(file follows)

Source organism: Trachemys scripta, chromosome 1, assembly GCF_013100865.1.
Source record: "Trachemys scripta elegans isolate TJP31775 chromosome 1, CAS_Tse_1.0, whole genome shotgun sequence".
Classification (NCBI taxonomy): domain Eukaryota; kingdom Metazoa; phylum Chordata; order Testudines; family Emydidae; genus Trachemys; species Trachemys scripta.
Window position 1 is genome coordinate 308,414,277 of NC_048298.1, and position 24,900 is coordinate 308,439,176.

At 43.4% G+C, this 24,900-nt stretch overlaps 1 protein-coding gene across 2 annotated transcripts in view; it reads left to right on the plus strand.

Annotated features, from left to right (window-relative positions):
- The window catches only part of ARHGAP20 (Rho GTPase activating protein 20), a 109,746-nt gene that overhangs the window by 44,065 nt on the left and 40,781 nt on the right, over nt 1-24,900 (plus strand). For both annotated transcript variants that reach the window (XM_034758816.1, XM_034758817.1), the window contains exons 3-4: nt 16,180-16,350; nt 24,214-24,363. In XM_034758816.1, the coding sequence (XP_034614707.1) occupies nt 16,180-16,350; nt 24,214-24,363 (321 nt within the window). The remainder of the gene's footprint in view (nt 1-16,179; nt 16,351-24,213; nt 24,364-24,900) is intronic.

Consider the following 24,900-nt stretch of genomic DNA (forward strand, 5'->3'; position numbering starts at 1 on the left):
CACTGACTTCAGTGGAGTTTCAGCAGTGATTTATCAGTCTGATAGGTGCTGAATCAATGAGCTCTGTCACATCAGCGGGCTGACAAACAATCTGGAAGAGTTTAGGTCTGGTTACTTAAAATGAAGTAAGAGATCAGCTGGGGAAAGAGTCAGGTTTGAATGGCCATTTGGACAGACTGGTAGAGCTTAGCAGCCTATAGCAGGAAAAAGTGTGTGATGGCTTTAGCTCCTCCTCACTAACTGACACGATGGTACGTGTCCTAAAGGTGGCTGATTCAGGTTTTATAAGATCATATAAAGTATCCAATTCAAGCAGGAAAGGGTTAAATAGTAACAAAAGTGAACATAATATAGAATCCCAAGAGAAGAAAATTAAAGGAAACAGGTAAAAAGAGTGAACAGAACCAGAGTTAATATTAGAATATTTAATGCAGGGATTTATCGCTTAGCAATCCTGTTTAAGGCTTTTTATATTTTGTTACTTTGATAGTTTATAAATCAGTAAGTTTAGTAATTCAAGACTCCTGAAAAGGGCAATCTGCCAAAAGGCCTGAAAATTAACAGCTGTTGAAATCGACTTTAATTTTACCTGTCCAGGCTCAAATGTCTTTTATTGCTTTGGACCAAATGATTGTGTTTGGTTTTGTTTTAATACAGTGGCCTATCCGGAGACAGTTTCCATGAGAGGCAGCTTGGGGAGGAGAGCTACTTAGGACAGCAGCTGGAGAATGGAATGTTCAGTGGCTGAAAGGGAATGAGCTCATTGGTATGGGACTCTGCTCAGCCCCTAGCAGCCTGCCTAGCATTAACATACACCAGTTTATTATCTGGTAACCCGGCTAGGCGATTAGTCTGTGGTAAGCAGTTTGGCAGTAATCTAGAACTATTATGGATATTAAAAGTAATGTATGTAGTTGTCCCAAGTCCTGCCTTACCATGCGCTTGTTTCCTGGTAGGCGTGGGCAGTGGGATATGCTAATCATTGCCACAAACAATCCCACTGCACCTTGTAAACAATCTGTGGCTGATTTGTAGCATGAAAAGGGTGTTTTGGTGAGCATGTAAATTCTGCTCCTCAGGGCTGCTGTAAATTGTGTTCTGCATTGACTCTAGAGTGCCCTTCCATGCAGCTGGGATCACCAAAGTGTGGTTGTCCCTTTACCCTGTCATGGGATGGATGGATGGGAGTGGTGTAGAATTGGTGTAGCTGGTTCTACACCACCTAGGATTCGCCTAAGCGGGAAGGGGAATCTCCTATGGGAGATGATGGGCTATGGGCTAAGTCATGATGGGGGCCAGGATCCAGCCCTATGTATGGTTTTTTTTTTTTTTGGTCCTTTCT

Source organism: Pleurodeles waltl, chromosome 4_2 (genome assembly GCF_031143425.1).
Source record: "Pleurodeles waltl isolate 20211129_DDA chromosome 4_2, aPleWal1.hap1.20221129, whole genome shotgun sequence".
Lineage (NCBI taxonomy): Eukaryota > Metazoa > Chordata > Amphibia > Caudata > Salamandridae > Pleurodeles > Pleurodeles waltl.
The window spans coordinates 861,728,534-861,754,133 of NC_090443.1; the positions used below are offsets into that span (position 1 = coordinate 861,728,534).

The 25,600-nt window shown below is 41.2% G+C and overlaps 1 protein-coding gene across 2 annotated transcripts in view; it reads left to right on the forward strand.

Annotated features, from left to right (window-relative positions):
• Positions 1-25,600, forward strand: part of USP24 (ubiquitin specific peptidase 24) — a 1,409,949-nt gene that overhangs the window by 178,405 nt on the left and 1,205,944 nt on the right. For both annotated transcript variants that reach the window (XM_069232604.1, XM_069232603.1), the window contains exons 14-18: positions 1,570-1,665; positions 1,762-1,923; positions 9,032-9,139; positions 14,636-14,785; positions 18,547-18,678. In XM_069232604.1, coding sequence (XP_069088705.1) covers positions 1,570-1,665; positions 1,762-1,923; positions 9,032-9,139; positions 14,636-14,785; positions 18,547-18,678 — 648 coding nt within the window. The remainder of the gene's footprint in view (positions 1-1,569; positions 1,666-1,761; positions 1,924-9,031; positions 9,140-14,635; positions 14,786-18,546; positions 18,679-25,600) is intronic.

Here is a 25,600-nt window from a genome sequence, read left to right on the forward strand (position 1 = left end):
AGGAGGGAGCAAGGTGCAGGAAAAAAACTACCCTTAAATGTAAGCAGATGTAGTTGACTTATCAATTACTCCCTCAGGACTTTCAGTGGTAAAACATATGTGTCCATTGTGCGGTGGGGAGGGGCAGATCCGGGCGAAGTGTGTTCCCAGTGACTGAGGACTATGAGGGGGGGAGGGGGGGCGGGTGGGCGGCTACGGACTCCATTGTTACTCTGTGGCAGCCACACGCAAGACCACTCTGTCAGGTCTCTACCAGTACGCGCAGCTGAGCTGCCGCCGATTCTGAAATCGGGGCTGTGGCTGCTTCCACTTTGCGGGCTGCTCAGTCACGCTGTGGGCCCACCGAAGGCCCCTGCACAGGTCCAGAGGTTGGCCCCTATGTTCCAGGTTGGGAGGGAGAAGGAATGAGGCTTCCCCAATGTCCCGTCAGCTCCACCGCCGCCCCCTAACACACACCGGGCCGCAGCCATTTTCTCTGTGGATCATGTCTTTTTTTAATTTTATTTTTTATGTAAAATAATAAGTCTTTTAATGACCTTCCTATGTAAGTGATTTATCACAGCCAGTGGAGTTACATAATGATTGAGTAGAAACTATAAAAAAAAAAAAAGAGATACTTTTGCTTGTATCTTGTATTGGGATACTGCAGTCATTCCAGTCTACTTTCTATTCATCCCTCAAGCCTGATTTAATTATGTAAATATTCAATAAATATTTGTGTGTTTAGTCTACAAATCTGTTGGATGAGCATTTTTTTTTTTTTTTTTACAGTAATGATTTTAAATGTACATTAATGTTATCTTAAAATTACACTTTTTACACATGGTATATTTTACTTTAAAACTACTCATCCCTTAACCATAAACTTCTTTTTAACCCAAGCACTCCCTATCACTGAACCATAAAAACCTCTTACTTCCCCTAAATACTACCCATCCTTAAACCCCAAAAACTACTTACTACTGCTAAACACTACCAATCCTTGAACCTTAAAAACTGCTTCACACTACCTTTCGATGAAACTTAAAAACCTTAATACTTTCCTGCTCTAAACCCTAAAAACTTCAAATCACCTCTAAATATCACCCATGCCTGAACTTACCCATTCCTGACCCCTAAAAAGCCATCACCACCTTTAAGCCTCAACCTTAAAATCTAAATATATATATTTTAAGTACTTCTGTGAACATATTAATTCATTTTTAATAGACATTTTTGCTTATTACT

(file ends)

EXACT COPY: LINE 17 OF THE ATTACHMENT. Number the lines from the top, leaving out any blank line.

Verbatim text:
Here is a 25,600-nt window from a genome sequence, read left to right on the forward strand (position 1 = left end):